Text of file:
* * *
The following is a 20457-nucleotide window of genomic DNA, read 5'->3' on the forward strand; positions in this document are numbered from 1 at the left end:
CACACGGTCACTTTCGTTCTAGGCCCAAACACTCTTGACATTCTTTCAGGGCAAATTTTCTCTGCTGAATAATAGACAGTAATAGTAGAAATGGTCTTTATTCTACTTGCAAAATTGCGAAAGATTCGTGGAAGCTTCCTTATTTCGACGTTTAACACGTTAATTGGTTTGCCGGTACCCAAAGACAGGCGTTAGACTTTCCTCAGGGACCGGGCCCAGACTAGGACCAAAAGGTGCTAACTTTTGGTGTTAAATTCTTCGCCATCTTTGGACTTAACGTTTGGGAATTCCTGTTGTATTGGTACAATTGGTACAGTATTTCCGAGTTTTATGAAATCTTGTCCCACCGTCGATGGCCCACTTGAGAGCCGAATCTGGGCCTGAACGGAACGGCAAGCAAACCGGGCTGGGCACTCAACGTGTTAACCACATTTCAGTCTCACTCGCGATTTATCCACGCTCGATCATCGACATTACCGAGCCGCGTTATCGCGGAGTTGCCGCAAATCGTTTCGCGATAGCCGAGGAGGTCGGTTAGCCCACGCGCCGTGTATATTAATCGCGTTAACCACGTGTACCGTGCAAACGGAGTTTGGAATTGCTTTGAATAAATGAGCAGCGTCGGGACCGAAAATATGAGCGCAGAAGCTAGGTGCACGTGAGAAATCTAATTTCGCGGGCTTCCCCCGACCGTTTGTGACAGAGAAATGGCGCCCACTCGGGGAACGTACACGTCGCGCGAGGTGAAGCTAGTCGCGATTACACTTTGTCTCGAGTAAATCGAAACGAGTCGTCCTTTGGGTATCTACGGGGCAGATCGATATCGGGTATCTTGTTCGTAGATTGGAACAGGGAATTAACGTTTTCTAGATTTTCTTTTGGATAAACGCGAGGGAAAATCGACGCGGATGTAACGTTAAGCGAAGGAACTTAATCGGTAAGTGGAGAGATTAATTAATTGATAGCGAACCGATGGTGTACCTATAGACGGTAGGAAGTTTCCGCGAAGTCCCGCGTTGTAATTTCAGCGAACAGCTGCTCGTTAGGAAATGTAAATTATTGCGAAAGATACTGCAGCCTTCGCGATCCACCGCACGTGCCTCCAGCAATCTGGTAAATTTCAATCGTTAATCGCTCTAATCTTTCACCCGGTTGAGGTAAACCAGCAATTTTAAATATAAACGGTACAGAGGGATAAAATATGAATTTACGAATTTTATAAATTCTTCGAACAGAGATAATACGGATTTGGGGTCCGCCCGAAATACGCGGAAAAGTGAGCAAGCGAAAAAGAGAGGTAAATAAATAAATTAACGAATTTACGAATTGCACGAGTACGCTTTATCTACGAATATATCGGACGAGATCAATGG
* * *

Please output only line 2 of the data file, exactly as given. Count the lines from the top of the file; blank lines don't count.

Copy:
CACACGGTCACTTTCGTTCTAGGCCCAAACACTCTTGACATTCTTTCAGGGCAAATTTTCTCTGCTGAATAATAGACAGTAATAGTAGAAATGGTCTTTATTCTACTTGCAAAATTGCGAAAGATTCGTGGAAGCTTCCTTATTTCGACGTTTAACACGTTAATTGGTTTGCCGGTACCCAAAGACAGGCGTTAGACTTTCCTCAGGGACCGGGCCCAGACTAGGACCAAAAGGTGCTAACTTTTGGTGTTAAATTCTTCGCCATCTTTGGACTTAACGTTTGGGAATTCCTGTTGTATTGGTACAATTGGTACAGTATTTCCGAGTTTTATGAAATCTTGTCCCACCGTCGATGGCCCACTTGAGAGCCGAATCTGGGCCTGAACGGAACGGCAAGCAAACCGGGCTGGGCACTCAACGTGTTAACCACATTTCAGTCTCACTCGCGATTTATCCACGCTCGATCATCGACATTACCGAGCCGCGTTATCGCGGAGTTGCCGCAAATCGTTTCGCGATAGCCGAGGAGGTCGGTTAGCCCACGCGCCGTGTATATTAATCGCGTTAACCACGTGTACCGTGCAAACGGAGTTTGGAATTGCTTTGAATAAATGAGCAGCGTCGGGACCGAAAATATGAGCGCAGAAGCTAGGTGCACGTGAGAAATCTAATTTCGCGGGCTTCCCCCGACCGTTTGTGACAGAGAAATGGCGCCCACTCGGGGAACGTACACGTCGCGCGAGGTGAAGCTAGTCGCGATTACACTTTGTCTCGAGTAAATCGAAACGAGTCGTCCTTTGGGTATCTACGGGGCAGATCGATATCGGGTATCTTGTTCGTAGATTGGAACAGGGAATTAACGTTTTCTAGATTTTCTTTTGGATAAACGCGAGGGAAAATCGACGCGGATGTAACGTTAAGCGAAGGAACTTAATCGGTAAGTGGAGAGATTAATTAATTGATAGCGAACCGATGGTGTACCTATAGACGGTAGGAAGTTTCCGCGAAGTCCCGCGTTGTAATTTCAGCGAACAGCTGCTCGTTAGGAAATGTAAATTATTGCGAAAGATACTGCAGCCTTCGCGATCCACCGCACGTGCCTCCAGCAATCTGGTAAATTTCAATCGTTAATCGCTCTAATCTTTCACCCGGTTGAGGTAAACCAGCAATTTTAAATATAAACGGTACAGAGGGATAAAATATGAATTTACGAATTTTATAAATTCTTCGAACAGAGATAATACGGATTTGGGGTCCGCCCGAAATACGCGGAAAAGTGAGCAAGCGAAAAAGAGAGGTAAATAAATAAATTAACGAATTTACGAATTGCACGAGTACGCTTTATCTACGAATATATCGGACGAGATCAATGG